Vagabonding Field Report: Hiking to the Lost City, Colombia
What’s the strangest thing you’ve seen lately?
As we were standing around pondering the fate of the inhabitants of the Ciudad Perdida (The Lost City) in Sierra Nevada, Colombia, a butterfly caught our group’s attention. The butterfly is nicknamed “Butterfly 89”. From the photo, you can see why.
Describe a typical day:
Hiking to the Lost City takes 6 days typically. Our group would usually have a small breakfast of either fruit or eggs with a shot of coffee. Then we would hit the trails around 7 or 8am. The path through the forest is either constantly climbing or constantly descending but rarely flat. It’s an exhausting, sweat drenching, sun scorching, bug biting affair. Some days, we’ll pull up to a natural swimming pool at the base of a waterfall and take a swim, often before noon or so.
By 2pm, we have usually arrived at our next camp which is great since it always rains in the afternoons. And I mean always. Although by the time you arrive, you are already soaking wet and so hot from the hike that a rainfall is a welcome change to the humidity and heat.
Afternoons are spent lounging at camp, playing cards, reading or just snapping photos of the incredible surroundings. Dinner can involve a soup, chicken and rice or lentils and plantains with some pasta. After dinner, without power of any sort, you either chat for a few hours with your fellow hiking mates by candle light or hit the sack early, around 9pm at the latest. The accommodations are usually a simple bed with mosquito netting or a hammock. Often you’ll fall asleep to the pitter patter of rain falling on the shelter’s metal roofing.
Describe an interesting conversation you had with a local:
I met a fellow back in Bogotá who was travelling all over South America, teaching creative writing to disadvantaged kids. He explained how the power of controlling something as simple as the creation of a story can help kids who have very little control over their daily lives. He recounted some of his experiences while strumming a guitar and interrupting our conversation to sing a few stanzas.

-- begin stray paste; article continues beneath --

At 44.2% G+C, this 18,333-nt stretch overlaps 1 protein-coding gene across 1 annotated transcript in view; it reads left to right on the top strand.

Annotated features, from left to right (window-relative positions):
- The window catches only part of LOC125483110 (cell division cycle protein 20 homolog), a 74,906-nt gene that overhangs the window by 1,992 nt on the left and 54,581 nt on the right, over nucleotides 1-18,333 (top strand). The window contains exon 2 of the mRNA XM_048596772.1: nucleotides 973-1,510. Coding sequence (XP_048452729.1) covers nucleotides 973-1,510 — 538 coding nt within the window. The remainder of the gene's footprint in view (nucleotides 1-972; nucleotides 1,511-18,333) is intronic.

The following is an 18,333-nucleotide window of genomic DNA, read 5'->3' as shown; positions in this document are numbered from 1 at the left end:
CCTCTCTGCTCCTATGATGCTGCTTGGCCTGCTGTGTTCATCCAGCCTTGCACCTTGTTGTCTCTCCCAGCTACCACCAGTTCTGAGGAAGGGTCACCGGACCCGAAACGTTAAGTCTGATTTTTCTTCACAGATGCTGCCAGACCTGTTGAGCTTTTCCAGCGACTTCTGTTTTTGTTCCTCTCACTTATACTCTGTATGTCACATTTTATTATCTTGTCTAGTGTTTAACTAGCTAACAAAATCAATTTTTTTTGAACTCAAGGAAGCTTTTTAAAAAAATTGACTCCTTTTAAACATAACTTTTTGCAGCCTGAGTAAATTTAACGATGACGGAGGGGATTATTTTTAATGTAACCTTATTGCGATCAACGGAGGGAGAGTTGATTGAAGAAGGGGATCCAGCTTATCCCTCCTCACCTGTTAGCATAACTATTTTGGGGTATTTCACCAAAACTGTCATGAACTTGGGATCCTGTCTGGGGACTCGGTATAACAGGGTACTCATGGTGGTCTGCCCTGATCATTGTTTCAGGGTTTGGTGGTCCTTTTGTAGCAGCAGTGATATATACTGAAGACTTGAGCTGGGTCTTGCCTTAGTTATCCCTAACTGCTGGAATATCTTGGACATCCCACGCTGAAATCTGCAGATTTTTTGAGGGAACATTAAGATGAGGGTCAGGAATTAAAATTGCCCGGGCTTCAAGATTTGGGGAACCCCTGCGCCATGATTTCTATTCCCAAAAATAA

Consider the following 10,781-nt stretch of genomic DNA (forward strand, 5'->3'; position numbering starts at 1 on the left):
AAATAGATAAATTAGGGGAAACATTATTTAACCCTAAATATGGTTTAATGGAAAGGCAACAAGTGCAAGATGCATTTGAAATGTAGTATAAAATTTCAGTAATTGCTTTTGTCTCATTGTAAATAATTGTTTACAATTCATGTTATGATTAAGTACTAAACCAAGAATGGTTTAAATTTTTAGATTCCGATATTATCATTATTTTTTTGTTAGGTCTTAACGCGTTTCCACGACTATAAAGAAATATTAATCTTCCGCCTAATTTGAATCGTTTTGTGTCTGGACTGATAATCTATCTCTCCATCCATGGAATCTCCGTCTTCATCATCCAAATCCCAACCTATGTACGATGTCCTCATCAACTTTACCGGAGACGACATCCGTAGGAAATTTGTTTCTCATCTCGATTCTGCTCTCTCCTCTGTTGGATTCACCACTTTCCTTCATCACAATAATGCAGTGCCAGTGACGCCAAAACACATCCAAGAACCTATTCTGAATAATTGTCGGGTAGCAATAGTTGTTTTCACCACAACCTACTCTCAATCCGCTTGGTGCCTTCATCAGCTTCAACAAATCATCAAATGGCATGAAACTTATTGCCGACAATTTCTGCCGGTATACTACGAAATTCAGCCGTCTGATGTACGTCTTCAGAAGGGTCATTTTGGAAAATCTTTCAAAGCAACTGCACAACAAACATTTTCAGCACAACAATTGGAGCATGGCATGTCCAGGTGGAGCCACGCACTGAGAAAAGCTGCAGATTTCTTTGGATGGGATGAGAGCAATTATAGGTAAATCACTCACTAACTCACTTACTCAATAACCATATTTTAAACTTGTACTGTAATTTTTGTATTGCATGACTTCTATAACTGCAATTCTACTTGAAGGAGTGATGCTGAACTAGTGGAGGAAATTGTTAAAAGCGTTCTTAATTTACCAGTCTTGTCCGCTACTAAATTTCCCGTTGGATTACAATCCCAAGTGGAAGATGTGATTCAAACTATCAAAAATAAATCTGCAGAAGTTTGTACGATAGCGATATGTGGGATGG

What do you like about where you are? Dislike?
There’s so much to love about Colombia. You can visit a tropical climate like the coasts and get the ocean experience, go diving for a song and then escape the heat up into the mountains to visit coffee plantations. The natural beauty of Colombia is breath taking and because of it’s long history, all of this can be yours with barely a hint of other backpackers.
It’s difficult to find fault really with Colombia. There is, of course, still a lot of security concerns in parts of the country but the risks have decreased significantly over the past decade. Non Spanish speakers may feel isolated as English is very sparsely spoken but for me, that’s part of the attraction.
Describe a challenge you faced:
On the hike to the Lost City, a destroyed my pants and almost got washed down the river I was crossing. The reason? I had torn a seam in my left pant leg along my knee. While crossing a fast flowing river, the water was able to fill my pant leg, grabbing me violently and filling my pant leg like a parachute in the wind. I ended up barely getting out of that one but not before I completely tore my pant to shreds.
What new lesson did you learn?
Don’t cross a fast flowing river with a major tear in your pants where water can enter.
Heading south to see the Galapagos.